Encouragement for the Mom Hiding in the Bathroom
First off, let's just be clear. I am the mom hiding in the bathroom. I am my own audience here, guys. I totes hide in the bathroom on the daily, sometimes with a secret sugar, until the bathroom gets too filthy to be considered much of a refuge and then I just hide in there and shake my head at how inept our cleaning lady is. Seriously though. She's the worst.
I thought you should know that because I would hate for you to think I was preaching from some non-hiding-in-the-bathroom-and-stress-eating-mom-pedestal. And apparently I would also hate for you to think that my house was any cleaner than one notch above "hazmat". I am sure you are encouraged already. With that firm foundation laid we can move forward.
A few months back I read a familiar passage in Mark and it struck me anew, as scripture has an awesome way of doing. It was the passage from Mark 6:30-44 where Jesus feeds the 5000. Now, if you grew up in church you have probably heard this story yourself what feels like 5000 times. That's a bit how I felt reading it, but with this read the story touched me like it hadn't before, and I don't think I can ever look at it the same way again.
Jesus and his disciples were going at ministry hard, guys. Jesus was healing sick people, demon possessed people, and raising dead people. He was calming storms, dropping serious knowledge with parables and answering questions from the crowds of people that were following Him everywhere. The disciples were busy too. In the beginning of chapter 6 it says Jesus sent out the disciples in pairs and gave them authority over unclean spirits. He told them not to pack anything for their mission-no food, no money, no change of clothes. They didn't even bring a bag or have a hotel all lined up to crash in at the end of a long day of doing Jesus-work in the hot sun. The disciples got to work telling people to repent and they "cast out many demons and anointed with oil many who were sick and healed them". (vs 13).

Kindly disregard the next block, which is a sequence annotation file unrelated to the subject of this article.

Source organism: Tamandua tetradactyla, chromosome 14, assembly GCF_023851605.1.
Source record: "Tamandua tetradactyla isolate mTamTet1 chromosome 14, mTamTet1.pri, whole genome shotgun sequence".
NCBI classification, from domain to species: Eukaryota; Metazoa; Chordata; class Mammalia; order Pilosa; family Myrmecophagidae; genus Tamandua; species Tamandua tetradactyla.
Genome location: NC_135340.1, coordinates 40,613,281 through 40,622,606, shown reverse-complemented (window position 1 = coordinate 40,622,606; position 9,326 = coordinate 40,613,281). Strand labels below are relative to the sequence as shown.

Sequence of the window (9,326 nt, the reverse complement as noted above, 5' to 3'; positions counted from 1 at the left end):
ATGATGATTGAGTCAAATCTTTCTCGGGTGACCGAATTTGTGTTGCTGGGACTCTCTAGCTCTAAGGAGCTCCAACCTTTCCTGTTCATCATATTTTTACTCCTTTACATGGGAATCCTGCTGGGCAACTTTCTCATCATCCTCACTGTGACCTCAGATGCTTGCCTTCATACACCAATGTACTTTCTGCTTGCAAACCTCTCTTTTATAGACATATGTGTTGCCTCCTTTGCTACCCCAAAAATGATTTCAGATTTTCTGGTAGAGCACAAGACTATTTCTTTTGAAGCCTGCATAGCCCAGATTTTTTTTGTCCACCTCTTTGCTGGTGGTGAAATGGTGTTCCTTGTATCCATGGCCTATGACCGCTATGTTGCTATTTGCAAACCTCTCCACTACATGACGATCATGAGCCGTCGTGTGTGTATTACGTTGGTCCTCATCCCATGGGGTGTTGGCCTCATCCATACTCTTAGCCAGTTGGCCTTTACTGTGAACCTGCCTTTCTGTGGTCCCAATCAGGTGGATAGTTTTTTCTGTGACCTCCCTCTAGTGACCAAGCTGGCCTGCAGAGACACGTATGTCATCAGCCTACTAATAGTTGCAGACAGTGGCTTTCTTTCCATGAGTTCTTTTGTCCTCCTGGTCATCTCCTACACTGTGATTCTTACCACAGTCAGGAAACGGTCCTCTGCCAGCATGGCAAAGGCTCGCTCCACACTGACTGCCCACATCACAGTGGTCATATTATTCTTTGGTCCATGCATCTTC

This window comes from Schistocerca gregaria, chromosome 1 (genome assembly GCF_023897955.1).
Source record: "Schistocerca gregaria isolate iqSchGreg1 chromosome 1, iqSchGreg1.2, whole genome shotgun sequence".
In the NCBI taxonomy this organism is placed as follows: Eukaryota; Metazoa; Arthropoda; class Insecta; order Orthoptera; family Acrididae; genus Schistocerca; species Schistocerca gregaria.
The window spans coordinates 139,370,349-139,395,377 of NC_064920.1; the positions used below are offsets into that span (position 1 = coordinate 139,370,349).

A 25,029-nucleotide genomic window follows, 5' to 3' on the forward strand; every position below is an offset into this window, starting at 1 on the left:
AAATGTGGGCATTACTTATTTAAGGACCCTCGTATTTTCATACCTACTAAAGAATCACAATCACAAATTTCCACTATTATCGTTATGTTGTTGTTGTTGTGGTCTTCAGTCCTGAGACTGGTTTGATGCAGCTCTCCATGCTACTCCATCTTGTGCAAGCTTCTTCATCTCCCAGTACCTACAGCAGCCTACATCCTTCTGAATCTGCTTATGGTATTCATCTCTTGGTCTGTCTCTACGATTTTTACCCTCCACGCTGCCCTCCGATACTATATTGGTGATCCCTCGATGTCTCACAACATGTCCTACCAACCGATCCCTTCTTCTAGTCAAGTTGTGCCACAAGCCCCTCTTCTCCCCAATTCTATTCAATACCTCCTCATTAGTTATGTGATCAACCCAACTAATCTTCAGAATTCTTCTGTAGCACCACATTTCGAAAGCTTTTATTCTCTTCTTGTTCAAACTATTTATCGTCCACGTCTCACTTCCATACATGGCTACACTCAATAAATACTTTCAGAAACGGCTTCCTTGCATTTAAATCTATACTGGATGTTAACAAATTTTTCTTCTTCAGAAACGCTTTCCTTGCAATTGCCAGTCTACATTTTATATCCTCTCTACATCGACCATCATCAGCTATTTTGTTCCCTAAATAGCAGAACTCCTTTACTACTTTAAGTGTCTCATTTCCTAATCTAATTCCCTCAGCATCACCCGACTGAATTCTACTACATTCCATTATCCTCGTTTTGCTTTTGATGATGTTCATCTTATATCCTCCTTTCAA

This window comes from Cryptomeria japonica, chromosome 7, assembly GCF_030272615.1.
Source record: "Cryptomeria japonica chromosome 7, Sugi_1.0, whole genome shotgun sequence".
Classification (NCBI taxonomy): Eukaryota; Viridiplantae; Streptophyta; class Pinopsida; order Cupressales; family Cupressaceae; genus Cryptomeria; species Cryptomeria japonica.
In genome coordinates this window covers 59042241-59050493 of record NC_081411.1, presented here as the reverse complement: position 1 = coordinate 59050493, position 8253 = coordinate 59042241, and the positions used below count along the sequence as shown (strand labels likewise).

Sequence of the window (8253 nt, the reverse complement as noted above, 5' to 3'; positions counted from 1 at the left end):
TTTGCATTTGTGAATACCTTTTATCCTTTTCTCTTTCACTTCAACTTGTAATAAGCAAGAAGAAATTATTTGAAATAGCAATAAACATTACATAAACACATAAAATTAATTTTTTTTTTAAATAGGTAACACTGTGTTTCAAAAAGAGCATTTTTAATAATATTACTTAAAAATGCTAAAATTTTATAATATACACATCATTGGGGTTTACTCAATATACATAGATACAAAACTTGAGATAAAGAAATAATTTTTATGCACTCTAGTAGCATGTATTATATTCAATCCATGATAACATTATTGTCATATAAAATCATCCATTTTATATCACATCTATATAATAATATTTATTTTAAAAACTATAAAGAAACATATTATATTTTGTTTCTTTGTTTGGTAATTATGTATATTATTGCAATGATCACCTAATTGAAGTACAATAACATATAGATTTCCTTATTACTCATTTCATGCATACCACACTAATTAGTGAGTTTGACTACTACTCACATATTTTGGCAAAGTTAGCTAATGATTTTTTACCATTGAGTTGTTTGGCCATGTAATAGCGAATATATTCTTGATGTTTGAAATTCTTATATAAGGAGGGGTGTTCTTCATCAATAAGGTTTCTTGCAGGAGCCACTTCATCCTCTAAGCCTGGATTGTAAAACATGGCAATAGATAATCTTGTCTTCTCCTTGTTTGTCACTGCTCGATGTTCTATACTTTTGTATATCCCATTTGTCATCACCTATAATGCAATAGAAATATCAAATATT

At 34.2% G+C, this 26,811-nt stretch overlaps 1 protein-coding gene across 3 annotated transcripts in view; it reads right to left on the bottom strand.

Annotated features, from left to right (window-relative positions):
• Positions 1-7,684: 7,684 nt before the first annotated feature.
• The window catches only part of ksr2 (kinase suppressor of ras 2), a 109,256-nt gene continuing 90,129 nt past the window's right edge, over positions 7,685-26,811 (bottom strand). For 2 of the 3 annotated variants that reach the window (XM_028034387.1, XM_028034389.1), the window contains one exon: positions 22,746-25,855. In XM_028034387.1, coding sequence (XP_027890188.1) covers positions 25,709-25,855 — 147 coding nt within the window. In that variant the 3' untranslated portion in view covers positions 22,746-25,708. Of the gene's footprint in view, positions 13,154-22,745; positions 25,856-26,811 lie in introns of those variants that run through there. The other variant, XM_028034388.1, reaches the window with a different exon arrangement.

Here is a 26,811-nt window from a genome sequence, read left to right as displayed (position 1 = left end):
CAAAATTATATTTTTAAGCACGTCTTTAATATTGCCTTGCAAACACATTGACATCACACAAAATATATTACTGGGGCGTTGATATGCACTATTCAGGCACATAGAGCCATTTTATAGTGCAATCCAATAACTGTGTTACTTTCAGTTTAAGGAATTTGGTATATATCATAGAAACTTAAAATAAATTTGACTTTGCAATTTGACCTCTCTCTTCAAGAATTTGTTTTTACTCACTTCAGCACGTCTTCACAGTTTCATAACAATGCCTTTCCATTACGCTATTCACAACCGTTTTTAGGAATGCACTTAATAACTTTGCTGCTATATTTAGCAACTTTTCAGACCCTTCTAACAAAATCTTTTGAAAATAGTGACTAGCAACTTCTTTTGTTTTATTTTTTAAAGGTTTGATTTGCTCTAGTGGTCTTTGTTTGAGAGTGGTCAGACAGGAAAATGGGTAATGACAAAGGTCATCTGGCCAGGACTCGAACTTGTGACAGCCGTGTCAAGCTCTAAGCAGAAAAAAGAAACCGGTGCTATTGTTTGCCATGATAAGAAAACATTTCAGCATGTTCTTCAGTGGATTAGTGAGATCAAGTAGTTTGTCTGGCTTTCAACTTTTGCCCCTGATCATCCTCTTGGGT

In verse 30 the disciples met back up with Jesus and reported back to him all they had done. I can imagine they were a sweaty mix of elated and exhausted. Verse 31 says "And He (Jesus) said to them "Come away by yourselves to a desolate place and rest a while." For many were coming and going, and they had no leisure even to eat." Have you ever felt that way-tired to your bones, in desperate need of rest -physically, mentally and emotionally? I don't think you have to be one of Jesus' disciples, a missionary or a pastor to be able to relate to this level of exhaustion. Mom hiding in the bathroom, I am pretty sure you can relate to this...maybe especially the part about not even having leisure to eat. Wasn't it awesome of Jesus to recognize their state and encourage them to get some rest? They must have felt such relief, perhaps similar to what we feel at 1pm when it is nap time. This promise of rest must have felt like a balm for their weary soul- a guarded, almost sacred few moments to recharge. They were going the work of God after all. Didn't they need and deserve a few moments to themselves to just eat and shut their eyes? Pretty sweet of Jesus to get that.